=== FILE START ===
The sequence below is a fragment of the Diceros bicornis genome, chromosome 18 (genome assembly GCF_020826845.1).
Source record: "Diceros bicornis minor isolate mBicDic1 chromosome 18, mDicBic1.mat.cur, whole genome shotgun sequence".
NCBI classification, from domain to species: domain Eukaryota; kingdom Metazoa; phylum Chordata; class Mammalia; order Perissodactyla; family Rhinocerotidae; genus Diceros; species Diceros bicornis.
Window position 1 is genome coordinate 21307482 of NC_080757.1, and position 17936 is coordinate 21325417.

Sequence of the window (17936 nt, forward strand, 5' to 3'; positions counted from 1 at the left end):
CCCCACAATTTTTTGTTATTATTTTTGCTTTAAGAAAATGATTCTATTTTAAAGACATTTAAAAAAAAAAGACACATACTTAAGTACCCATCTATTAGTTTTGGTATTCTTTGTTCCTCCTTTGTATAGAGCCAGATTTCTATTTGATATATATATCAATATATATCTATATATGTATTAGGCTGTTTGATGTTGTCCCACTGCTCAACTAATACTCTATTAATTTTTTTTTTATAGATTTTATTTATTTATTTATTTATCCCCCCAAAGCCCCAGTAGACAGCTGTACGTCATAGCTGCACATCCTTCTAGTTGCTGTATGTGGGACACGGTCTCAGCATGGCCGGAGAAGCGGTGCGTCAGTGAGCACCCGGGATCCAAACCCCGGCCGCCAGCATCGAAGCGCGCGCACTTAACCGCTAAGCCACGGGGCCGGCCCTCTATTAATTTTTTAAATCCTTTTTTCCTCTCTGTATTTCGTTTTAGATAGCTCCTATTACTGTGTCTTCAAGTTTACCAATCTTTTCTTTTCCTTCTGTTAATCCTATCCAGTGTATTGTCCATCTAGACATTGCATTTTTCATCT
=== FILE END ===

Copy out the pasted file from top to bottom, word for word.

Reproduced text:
The sequence below is a fragment of the Diceros bicornis genome, chromosome 18 (genome assembly GCF_020826845.1).
Source record: "Diceros bicornis minor isolate mBicDic1 chromosome 18, mDicBic1.mat.cur, whole genome shotgun sequence".
NCBI classification, from domain to species: domain Eukaryota; kingdom Metazoa; phylum Chordata; class Mammalia; order Perissodactyla; family Rhinocerotidae; genus Diceros; species Diceros bicornis.
Window position 1 is genome coordinate 21307482 of NC_080757.1, and position 17936 is coordinate 21325417.

Sequence of the window (17936 nt, forward strand, 5' to 3'; positions counted from 1 at the left end):
CCCCACAATTTTTTGTTATTATTTTTGCTTTAAGAAAATGATTCTATTTTAAAGACATTTAAAAAAAAAAGACACATACTTAAGTACCCATCTATTAGTTTTGGTATTCTTTGTTCCTCCTTTGTATAGAGCCAGATTTCTATTTGATATATATATCAATATATATCTATATATGTATTAGGCTGTTTGATGTTGTCCCACTGCTCAACTAATACTCTATTAATTTTTTTTTTATAGATTTTATTTATTTATTTATTTATCCCCCCAAAGCCCCAGTAGACAGCTGTACGTCATAGCTGCACATCCTTCTAGTTGCTGTATGTGGGACACGGTCTCAGCATGGCCGGAGAAGCGGTGCGTCAGTGAGCACCCGGGATCCAAACCCCGGCCGCCAGCATCGAAGCGCGCGCACTTAACCGCTAAGCCACGGGGCCGGCCCTCTATTAATTTTTTAAATCCTTTTTTCCTCTCTGTATTTCGTTTTAGATAGCTCCTATTACTGTGTCTTCAAGTTTACCAATCTTTTCTTTTCCTTCTGTTAATCCTATCCAGTGTATTGTCCATCTAGACATTGCATTTTTCATCT